Toledo Blade interview with Scott Shriner - December 28, 2005

From Weezerpedia

Rocking with Weezer: Toledo native Scott Shriner lives his dream as band's bassist

The band "Weezer." with Toledo native and bass player Scott Shriner on the right.


Toledo native Scott Shriner listened intently to the voice on the other end of the telephone, and then nearly hung up.

The caller identified himself as Weezer frontman Rivers Cuomo, and made a surprise request: Would Shriner play bass for the alternative garage rock band?

Shriner, who was then living in Los Angeles in 2001, thought it was a prank, but the caller seemed sincere.

Shriner accepted the offer and in time the now-40-year-old musician became a mainstay in one of the top bands playing American rock music.

It was a band that cut its teeth on angst-ridden nerd anthems - smart guys who don't get the girls - while poking fun at the establishment and letting the air out of America's corporate music tires.

With regular rotation video and radio classics like "Buddy Holly" and "The Sweater Song," Weezer's recent Billboard smash single "Beverly Hills" is from the band's latest album, "Make Believe."

Shriner's harder-edged delivery solidifies his place as the band's third bassist. Since Shriner joined Weezer, the group has received a Grammy nomination, prepared a music video with the Muppets, and in May graced the cover of Rolling Stone magazine.

Not bad for a Start High School grad once told by a former Marine who was his school adviser that he needed some kind of direction in his life. Shriner ended up joining the Marine Corps in 1984, and he credits his two-year stint for giving him the motivation and determination to zero in on what he really wanted to do: play music.

When he returned to Toledo, he immediately began playing bass in some now-extinct local groups, The Exciters and Loved by Millions. He played in The Barbecue Gods, which had a long run at Frankie's in East Toledo, before he packed up and moved to California in 1990 at age 25.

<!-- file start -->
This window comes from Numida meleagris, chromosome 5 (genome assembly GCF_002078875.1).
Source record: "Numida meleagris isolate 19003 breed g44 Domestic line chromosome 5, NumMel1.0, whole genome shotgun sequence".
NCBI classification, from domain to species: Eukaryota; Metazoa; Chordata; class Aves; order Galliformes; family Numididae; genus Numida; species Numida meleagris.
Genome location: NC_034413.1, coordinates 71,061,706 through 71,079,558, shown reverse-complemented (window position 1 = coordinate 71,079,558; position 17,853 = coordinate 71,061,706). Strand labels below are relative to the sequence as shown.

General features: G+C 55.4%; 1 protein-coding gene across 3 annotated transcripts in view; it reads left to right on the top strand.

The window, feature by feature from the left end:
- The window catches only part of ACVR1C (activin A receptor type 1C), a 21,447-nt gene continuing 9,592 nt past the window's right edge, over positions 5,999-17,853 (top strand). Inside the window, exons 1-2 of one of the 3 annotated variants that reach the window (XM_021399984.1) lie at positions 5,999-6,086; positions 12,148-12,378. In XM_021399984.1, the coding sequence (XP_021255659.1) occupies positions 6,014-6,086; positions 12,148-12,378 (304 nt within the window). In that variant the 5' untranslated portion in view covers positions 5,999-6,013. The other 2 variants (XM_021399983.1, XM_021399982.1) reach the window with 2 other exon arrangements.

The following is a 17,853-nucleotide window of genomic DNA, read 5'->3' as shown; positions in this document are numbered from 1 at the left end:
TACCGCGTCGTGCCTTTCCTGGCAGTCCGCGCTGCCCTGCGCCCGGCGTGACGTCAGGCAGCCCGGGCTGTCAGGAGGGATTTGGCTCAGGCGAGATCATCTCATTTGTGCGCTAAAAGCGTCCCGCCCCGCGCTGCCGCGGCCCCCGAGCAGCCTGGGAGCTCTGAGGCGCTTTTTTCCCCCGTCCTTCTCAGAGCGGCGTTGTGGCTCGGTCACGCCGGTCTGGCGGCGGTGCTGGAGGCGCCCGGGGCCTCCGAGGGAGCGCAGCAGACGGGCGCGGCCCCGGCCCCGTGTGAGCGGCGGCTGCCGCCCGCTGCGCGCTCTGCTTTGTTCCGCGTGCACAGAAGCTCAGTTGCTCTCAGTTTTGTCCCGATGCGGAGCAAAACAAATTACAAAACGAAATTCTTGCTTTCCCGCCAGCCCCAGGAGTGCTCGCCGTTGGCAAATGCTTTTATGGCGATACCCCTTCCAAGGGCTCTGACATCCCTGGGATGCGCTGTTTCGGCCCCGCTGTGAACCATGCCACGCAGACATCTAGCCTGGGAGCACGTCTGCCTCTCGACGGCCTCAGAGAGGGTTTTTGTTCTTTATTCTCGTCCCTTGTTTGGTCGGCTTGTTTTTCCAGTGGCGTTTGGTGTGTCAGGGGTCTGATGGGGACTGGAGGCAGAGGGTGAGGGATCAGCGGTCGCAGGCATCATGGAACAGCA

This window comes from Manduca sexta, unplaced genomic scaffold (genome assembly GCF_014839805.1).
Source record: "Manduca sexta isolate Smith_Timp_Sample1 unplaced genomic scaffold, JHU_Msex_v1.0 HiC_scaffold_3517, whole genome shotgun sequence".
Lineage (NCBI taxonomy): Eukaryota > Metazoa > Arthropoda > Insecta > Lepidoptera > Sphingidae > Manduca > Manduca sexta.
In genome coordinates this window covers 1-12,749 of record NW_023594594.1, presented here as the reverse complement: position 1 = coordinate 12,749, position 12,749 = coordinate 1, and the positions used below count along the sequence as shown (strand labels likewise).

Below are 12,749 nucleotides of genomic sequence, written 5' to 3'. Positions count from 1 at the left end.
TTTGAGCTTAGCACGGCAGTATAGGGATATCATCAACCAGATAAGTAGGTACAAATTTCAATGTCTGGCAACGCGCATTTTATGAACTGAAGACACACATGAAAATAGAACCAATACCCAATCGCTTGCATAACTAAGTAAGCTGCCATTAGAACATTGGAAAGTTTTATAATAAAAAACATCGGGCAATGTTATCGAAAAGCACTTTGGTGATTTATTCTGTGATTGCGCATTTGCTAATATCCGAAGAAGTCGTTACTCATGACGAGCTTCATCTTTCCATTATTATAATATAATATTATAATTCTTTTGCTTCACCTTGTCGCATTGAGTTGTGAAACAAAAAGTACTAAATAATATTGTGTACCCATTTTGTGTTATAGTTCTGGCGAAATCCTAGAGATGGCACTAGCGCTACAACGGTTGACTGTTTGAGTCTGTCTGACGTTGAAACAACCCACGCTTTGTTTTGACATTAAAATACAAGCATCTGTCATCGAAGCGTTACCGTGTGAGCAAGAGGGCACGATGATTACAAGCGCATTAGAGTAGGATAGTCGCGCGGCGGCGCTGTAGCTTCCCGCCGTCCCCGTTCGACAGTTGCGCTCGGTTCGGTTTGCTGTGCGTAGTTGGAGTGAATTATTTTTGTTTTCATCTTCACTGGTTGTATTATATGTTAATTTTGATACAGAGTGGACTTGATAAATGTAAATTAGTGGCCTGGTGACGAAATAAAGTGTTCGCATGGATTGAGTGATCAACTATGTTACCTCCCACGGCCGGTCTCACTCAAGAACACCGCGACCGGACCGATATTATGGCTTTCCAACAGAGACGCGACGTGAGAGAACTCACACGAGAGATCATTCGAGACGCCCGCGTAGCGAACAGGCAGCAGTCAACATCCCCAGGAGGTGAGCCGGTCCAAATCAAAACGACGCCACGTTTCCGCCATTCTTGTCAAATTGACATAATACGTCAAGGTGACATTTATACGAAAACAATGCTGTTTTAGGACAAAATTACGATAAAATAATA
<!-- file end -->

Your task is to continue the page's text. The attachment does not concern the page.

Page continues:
Shriner has fond memories of growing up in Toledo.

"We'd ride our bikes to bowl at Jugs or Miracle Lanes, watch B movies, sneak into the Miracle Mile Drive-In, and play Asteroids at Godfather's Pizza. One of my favorite spots was the Westwood Art Theater. At midnight on the weekends, they would show the Jimi Hendrix movie and Led Zeppelin's The Song Remains the Same."

Back then, few places were showing such films. "After seeing the Zeppelin movie back in Toledo, I realized I wanted to be [bass player] John Paul Jones, but it has taken me all of this time to realize this goal."

Although he loved Toledo, he realized he needed to leave to fulfill his dream. Shriner compares Toledo to something out of an episode of Father Knows Best.

"There was just something about the town, a certain kind of close-mindedness toward creativity, like suffocation to me," he said before pausing for a moment. "Like, stay home, do your work, go to school, go to this college, then buy a house in your neighborhood. It really [means] people who want a different kind of lifestyle have to bust out and try hard to reach out and do something. I love Toledo, but I had to leave."

After being in California for a few years, Shriner's first return home was in 1999, as a bassist backing Vanilla Ice in a sold-out concert after the rapper had changed his sound to a heavy-edged hard rock. Shriner said the gig was just a chance to make money to supplement his day job.

He approached his Toledo return with mixed feelings because of Vanilla Ice's image as a washed-up pop star.

"I wanted my family and friends to come out, but I wasn't necessarily proud of playing bass for Vanilla Ice for my big homecoming," Shriner said. "My 78-year-old grandfather was totally proud of me, and it was a big deal for him to see me play. That was priceless."

One of his highlights as a member of Weezer was playing in a sold-out show this fall in Joe Louis Arena in Detroit.

"I saw Rush, U2, and The Police at Joe Louis Arena," Shriner said. "Playing a double bill with the Foo Fighters, my family there, and all the old hockey pictures on the wall, I knew I had made it."

Weezer has just returned from a whirlwind yearlong tour covering Japan, Europe, and Australia. The band shot its "Beverly Hills" video in the Playboy Mansion chock-full of Playmates and Hugh Hefner himself. Now the band is taking a break while Cuomo finishes his English literature degree at Harvard University. Shriner just married his sweetheart, Jillian, last month in Hawaii, and the band also just released a disc, "Winter Weezerland."

"I have been enormously blessed and I am very thankful for all the support I have had from my family and friends in Toledo," Shriner said.

Now that Shriner is bassist in a famous band, is he mobbed by fans during every visit home?

"I come back to Franklin Park Mall and get the same kinds of weird looks that I got there as a kid," he said. "Everyone couldn't care less that I play bass in Weezer, one of the biggest indie bands in the world. It is humbling. To them, I'm still the same old loser."